Hertfordshire County Council stepped in to subsidise a replacement service by Sullivan Buses from St Albans to Potters Bar, but there are now no direct buses between New Barnet and Potters Bar – which has isolated residents of Hadley and Monken Hadley with no service either to Barnet town centre or to Potters Bar.

Councillor Rawlings said he fully understood the anger of people in Barnet when day after day they saw a succession of out-of-service buses heading backwards and forwards to the Potters Bar bus garage using the very same route as the disbanded 84 service.

He thought there was every reason to ask TfL to look again at its routes. Perhaps there could be a bus depot nearer to High Barnet. If the buses were going electric, there was every reason to plan for the future, and cut down the waste and pollution resulting from the use Potters Bar as a depot for services that terminated in and around Barnet.

Councillor Paul Edwards assured the meeting that he was taking steps to address the concerns of residents of Salisbury Road, High Barnet, which is on the route 384 service – much to the anger of residents who think their road is unsuitable.

There had been meetings with TfL, the bus company and residents and he recognised that a road built in age of the horse and cart was not up to taking buses and lorries and that there were issues over subsidence in the road surface and in nearby properties.

“We have done something already, but a long-term solution is not easy, and it will cost a six-figure sum to replace that road surface. It an example of the challenges we face.”

Councillor Edwards’ pledge to have a conversation with residents and find solutions was supported by Councillor Whysall, who is a member of the council’s environment committee.

“We are happy to walk round with residents and see how we can make this a better borough.”  

Much of the discussion revolved around policies in the green agenda – issues to be discussed at a new citizens’ assembly on climate change and biodiversity which was announced immediately after the election by Councillor Rawlings – seen here with Robin Bishop, who leads for the Barnet Society on planning and the environment.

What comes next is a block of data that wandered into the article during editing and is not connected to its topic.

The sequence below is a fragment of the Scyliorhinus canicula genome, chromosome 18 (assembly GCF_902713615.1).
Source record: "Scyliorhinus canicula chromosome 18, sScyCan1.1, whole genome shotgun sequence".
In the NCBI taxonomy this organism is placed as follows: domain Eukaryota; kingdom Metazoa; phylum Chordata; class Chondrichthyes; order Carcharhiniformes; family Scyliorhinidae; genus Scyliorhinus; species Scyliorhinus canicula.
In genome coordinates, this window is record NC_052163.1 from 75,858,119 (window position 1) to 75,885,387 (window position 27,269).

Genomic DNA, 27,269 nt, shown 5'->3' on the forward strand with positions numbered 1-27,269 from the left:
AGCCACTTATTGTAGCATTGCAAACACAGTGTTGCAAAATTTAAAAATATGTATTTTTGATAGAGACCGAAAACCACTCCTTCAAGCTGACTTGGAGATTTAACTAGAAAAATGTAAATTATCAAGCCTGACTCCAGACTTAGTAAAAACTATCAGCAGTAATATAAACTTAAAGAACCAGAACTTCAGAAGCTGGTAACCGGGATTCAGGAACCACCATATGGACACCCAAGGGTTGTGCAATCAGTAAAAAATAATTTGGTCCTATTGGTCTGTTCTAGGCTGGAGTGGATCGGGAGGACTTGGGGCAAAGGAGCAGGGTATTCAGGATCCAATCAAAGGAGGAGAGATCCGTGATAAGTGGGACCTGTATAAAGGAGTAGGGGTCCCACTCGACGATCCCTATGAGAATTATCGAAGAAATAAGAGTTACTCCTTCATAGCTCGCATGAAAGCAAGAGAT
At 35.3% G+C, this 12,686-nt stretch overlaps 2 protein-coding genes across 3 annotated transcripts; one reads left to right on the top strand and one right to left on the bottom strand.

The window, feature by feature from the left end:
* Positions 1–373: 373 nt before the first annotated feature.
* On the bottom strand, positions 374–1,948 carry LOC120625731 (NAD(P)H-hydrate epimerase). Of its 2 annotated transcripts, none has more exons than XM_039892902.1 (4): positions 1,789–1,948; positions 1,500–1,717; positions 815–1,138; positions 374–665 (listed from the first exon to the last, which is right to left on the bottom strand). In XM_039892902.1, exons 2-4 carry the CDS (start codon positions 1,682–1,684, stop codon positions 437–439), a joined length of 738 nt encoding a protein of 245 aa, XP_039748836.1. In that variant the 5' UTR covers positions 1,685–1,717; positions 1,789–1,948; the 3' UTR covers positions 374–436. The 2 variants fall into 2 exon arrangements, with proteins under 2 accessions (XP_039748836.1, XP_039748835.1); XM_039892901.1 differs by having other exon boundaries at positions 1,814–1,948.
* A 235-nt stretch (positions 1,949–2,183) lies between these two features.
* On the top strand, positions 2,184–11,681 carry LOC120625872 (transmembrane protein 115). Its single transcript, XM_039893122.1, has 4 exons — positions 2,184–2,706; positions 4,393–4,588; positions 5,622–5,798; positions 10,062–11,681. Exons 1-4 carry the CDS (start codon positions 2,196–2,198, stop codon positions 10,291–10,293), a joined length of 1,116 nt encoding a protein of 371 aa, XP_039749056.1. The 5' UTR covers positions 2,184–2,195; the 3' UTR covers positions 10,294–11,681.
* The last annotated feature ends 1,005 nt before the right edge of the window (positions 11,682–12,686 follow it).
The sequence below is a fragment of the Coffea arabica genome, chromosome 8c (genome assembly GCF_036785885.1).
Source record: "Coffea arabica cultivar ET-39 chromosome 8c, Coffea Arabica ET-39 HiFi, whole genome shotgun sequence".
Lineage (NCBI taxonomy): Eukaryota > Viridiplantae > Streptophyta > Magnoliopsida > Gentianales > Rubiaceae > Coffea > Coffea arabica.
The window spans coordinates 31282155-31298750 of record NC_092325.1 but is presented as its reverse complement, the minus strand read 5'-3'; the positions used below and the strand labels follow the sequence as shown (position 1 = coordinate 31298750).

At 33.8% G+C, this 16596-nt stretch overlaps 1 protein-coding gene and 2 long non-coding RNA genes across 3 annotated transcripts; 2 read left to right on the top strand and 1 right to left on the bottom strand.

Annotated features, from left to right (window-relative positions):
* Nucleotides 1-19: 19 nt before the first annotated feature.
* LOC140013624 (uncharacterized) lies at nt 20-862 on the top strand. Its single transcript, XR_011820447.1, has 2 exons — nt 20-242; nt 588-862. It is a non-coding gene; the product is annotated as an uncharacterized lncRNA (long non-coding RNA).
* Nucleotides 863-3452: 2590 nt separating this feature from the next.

The assembly’s role would be to scrutinise council policy and bring forward ideas to tackle the climate emergency. Barnet would have a bio-diversity officer who would help develop sustainable strategies for the borough.

Councillor Rawlings’ aim was to for Barnet’s Green Belt land and open spaces to be declared a regional park which would assist the council to obtain government grants and help provide enhanced public access.

There might be the chance in some parts of the borough to extend Metropolitan Open Land protection which would give the borough even more green space.

“We are hiring park rangers to go around our parks and who can concentrate on problems like anti-social behaviour. I think a ranger in uniform on duty in the parks will help people feel safer.”

He recognised there was a 25-year backlog in repairing pavements and footpaths, which he thought was partly due to Barnet having been overcharged by contractors.

Councillor Edwards, who was previously a ward councillor in Underhill, acknowledged the need for improved signposting for pedestrians and cyclists through the Dollis Valley and better clearance of rubbish from the brook.

Another of the initiatives discussed at the meeting was the plan to establish a youth parliament in Barnet that could assemble before council meetings and give an opinion on council policies.

A priority would be to see if the council could do more to reach out to young people, perhaps by developing an arts and culture strategy. Schools might be encouraged to start their own allotments to encourage an interest in sustainable food production.

Councillor Rawlings accepted he would be judged on his record: “In four years I hope to make Barnet more of a fun place to live, to be greener and more biodiverse.  I’m ready to have a go.”